The Imperial Sentinel has only 4 points of articulation and no legs. His base is the similar, but not identical, as the late 90's Royal Guard figure which give the figure a strange salt and pepper shaker feeling. He comes packaged with an ax staff, which I'm sure is called something like a vibro-ax or force ax or something like that ( in the Star Wars universe you can't have something as simple as a plain old knife, it's gotta vibrate or something. Don't believe me, read one of the character guides.). An added bonus feature was the back of the card opened up into a pop up diorama to proudly display your figures, like they walked off the comic pages and into your hand.
(original design art of Atha Prime)

(not just one but two times the fun)

(actually a Star Wars mini of the Imperial Sentinel, like I said Lucas rarely shit cans a design.)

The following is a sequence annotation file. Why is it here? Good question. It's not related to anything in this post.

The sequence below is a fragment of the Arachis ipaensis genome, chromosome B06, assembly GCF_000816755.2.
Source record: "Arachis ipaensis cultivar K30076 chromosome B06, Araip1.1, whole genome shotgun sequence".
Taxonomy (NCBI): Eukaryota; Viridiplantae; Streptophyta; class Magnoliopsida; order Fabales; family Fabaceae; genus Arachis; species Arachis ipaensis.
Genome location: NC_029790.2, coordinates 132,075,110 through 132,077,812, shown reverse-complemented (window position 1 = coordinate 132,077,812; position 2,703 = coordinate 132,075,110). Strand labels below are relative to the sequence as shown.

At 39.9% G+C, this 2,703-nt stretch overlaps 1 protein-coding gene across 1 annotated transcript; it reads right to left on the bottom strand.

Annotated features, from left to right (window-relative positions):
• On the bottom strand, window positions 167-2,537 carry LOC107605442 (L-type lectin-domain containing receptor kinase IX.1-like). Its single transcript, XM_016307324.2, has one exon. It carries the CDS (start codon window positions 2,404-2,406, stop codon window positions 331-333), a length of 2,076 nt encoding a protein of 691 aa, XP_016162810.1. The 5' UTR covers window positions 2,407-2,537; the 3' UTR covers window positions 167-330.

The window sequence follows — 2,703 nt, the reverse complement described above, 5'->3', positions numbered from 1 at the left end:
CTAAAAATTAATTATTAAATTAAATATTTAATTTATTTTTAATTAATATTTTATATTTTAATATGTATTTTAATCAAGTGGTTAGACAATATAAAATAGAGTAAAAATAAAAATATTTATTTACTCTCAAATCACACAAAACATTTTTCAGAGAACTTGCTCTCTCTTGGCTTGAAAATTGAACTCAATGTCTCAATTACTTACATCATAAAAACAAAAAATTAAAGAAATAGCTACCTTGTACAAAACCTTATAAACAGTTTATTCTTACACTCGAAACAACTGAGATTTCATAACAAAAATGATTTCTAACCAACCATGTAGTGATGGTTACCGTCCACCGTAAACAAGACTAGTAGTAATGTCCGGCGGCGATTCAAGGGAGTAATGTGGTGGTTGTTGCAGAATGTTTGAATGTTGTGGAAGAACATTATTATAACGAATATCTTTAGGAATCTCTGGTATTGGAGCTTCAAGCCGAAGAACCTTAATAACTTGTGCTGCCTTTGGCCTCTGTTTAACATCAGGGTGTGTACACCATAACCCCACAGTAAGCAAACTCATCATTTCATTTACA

(excellent example of the instant diorama on the back of the package)

Sunday, June 3, 2012

Anakin Skywalker on tri-logo card by Kenner 1983

(credit goes to Wizard of X for this amazing photo)

Power of the Force was the most unique series created by Kenner for the Star Wars figure line. The line was rich with characters that barely had more than 15 seconds of screen time, which was a rarity since Star Wars was a line driven by main characters instead of perifial characters. This line was a fanboy's dream come true because by this point we all had 5 different Lukes, 5 Leias, 4 Hans and (of all characters) 3 Landos! Each figure came with a alluminum collector's coin that corresponded to the character in the package. This was Kenner's attempt to breathe a little life into the license by adding some unqiue figures to the series, unfortunately this line came out in 1985 and it was Kenner's last time out with Star Wars till the mid 90's when they attempted to revive it with bendable rubber figures. Dubbed as the last 17 in many circles, the Power of the Force line was responsible for such great additions Han in Carbonite, Amanaman, Yak Face, Imperial Dignitary, Luke in Storm Trooper disguise, Imperial Gunner, Barada, EV-9D9 and today's topic; Anakin Skywalker.